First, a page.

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News Articles

07
Stamp selection is ducky for local artist

By Joe Kieser
Sun Newspapers
(Created 10/7/2004 9:11:56 AM)


David Chapman’s latest creations literally received a stamp of approval.

The Minnetonka resident’s painting of a white-winged Scoter was chosen as the winner of the 2005 Minnesota duck stamp competition, held by the Department of Natural Resources. He was also chosen winner of the 2005 pheasant stamp, a competition he last won in 1992.

Winning the stamp competitions was not entirely unexpected since Chapman has two previous wins for creating the 2002 wild turkey stamp and the 1992 pheasant stamp.

But two winners in one year?

“Yeah, I was surprised because it was stiff competition,” he said.

Chapman said that he had been trying to win the duck stamp competition for some time since winning the wild turkey competition in 2002 and the duck stamp entry was fulfillment of a goal he set more than a decade ago.

“It took me about 14 years, but I finally fulfilled my original quest,” he said. “I never won the duck one before. I’ve had so many seconds and thirds.”

In fact, over the last four years Chapman’s entries in the duck competition have finished second three times. This year’s pheasant stamp selection was just icing on the cake.

Now Chapman sets his sights on the fish stamp competition and the federal wildlife stamp competition, something he said Minnesota artists are perennial winners at because of the high quality of wildlife artists in the area.

“Minnesota is the hotbed for wildlife art,” he said.

Chapman said he believes it was meant to be for him to win this year’s duck stamp competition because the object of the painting, the Scoter, is something he had firsthand knowledge about.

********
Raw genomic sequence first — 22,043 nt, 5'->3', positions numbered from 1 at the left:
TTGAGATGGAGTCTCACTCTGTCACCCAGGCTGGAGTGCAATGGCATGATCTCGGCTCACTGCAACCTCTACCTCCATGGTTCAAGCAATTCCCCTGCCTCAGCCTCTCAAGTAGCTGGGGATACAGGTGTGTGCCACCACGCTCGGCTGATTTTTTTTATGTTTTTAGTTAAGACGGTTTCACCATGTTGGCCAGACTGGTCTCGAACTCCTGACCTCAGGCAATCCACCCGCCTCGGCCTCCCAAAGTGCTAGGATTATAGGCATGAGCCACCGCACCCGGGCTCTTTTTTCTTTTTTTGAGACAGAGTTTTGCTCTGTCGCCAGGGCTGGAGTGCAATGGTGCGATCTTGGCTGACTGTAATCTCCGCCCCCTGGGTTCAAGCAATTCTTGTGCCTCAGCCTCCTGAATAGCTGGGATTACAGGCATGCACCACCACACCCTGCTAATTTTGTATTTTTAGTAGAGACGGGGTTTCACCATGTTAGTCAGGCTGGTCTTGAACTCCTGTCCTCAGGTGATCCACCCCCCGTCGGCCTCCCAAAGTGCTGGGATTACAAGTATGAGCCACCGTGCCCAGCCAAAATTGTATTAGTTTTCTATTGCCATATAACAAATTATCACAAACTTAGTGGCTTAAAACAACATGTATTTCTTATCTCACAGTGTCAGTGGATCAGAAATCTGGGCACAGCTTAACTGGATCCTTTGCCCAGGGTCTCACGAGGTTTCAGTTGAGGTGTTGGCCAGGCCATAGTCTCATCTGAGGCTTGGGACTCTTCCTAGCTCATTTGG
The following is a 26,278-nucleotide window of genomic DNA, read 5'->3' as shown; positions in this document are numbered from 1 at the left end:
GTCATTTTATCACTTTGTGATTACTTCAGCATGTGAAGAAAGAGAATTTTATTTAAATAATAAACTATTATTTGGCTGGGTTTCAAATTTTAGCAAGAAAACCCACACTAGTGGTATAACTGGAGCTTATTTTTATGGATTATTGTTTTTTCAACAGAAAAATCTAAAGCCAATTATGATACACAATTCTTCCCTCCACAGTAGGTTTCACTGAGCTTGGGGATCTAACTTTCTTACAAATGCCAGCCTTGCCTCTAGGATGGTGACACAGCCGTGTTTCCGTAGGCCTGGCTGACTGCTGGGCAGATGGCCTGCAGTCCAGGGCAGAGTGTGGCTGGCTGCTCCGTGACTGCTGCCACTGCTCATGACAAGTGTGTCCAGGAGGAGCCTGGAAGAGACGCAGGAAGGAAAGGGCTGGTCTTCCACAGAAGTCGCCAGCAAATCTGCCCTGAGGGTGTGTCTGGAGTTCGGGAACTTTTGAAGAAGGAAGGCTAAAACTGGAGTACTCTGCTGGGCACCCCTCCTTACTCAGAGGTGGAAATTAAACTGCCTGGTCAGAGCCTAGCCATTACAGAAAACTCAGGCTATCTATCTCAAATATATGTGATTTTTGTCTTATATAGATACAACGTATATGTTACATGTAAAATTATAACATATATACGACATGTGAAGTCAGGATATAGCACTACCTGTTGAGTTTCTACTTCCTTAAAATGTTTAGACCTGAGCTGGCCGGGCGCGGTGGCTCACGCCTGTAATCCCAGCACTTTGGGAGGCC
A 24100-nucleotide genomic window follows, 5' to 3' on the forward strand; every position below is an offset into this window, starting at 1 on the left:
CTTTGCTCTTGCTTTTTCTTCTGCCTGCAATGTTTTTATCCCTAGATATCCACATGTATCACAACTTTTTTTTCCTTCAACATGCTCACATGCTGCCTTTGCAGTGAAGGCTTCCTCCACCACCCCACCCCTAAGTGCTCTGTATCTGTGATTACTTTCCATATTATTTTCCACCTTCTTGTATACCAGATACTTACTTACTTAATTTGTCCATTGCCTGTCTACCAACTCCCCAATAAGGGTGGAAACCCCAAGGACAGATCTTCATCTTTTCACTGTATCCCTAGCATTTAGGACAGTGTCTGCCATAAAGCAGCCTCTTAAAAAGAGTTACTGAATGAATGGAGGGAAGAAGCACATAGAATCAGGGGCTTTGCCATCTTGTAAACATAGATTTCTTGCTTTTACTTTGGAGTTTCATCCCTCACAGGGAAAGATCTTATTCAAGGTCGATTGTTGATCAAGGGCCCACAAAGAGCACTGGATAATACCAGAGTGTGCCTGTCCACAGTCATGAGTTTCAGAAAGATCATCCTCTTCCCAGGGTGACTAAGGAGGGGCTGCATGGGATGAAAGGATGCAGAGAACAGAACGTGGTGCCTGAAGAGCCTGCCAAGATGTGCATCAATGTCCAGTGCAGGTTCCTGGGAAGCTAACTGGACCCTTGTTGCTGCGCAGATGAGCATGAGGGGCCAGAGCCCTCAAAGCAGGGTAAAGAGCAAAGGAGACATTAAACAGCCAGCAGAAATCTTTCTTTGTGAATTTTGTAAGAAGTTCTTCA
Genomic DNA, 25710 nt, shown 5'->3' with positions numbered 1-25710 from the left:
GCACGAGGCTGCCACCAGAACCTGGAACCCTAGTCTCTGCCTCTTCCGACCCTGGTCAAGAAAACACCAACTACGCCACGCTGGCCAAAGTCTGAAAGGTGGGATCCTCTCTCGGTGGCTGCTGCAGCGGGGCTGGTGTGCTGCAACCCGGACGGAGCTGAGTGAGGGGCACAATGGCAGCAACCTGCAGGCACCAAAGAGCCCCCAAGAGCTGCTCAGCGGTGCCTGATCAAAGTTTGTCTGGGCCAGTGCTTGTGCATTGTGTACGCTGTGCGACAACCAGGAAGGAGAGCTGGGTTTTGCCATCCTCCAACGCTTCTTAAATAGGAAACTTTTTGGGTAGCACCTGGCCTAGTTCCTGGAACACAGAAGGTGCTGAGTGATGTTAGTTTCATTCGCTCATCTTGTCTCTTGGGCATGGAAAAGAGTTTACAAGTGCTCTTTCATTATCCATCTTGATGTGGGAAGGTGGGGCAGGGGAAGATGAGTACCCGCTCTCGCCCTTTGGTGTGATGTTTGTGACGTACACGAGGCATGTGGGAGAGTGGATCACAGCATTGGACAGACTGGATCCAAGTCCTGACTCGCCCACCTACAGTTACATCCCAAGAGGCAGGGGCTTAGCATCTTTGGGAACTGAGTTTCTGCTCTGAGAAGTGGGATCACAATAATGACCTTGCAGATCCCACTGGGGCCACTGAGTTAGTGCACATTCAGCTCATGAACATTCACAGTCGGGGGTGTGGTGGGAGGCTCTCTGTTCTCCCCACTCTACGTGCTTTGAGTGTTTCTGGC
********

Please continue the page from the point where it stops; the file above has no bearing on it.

According to Chapman, the Scoter is not the kind of duck that is easy to get your hands on because they are not native to Minnesota except on the North Shore.

It just so happened that more than a decade ago one of Chapman’s neighbors showed up on his doorstep after a hunting trip with a Scoter in hand and gave it to Chapman. The local artist accepted the Scoter, had it stuffed, put it in a closet and forgot about it. It wasn’t until the competition came along that Chapman realized he had the perfect model for his painting.

“It was kind of like destiny,” Chapman said about the subject of his winning painting.

When Chapman is not creating future stamps he is working as a commercial artist. He shares a studio with his father, Loyal “Bud” Chapman, an artist known best for his golf holes series. Chapman said it was his father who instilled a love of art in him.

“I’ve learned all my talents from him,” he said.

Besides the stamp entries being something Chapman says he “loves to do,” they can also be profitable if they are chosen as winners of the competition.

Chapman said that once the stamp is created, the artist has the rights to reproduction of the images that are sold.

“Over the years it’s been a real windfall for a lot of the artists.”

One possible reason Chapman’s wildlife images are so powerful is because he has a love for the outdoors and nature. The fact that he is also an avid hunter lets him see the images he paints close-up, in action.

“When I started painting it’s amazing how much more I appreciated [the outdoors]. It changed the whole experience for me,” he said.

Chapman’s 2005 Scoter duck stamp and pheasant stamp will be available in March of 2005.

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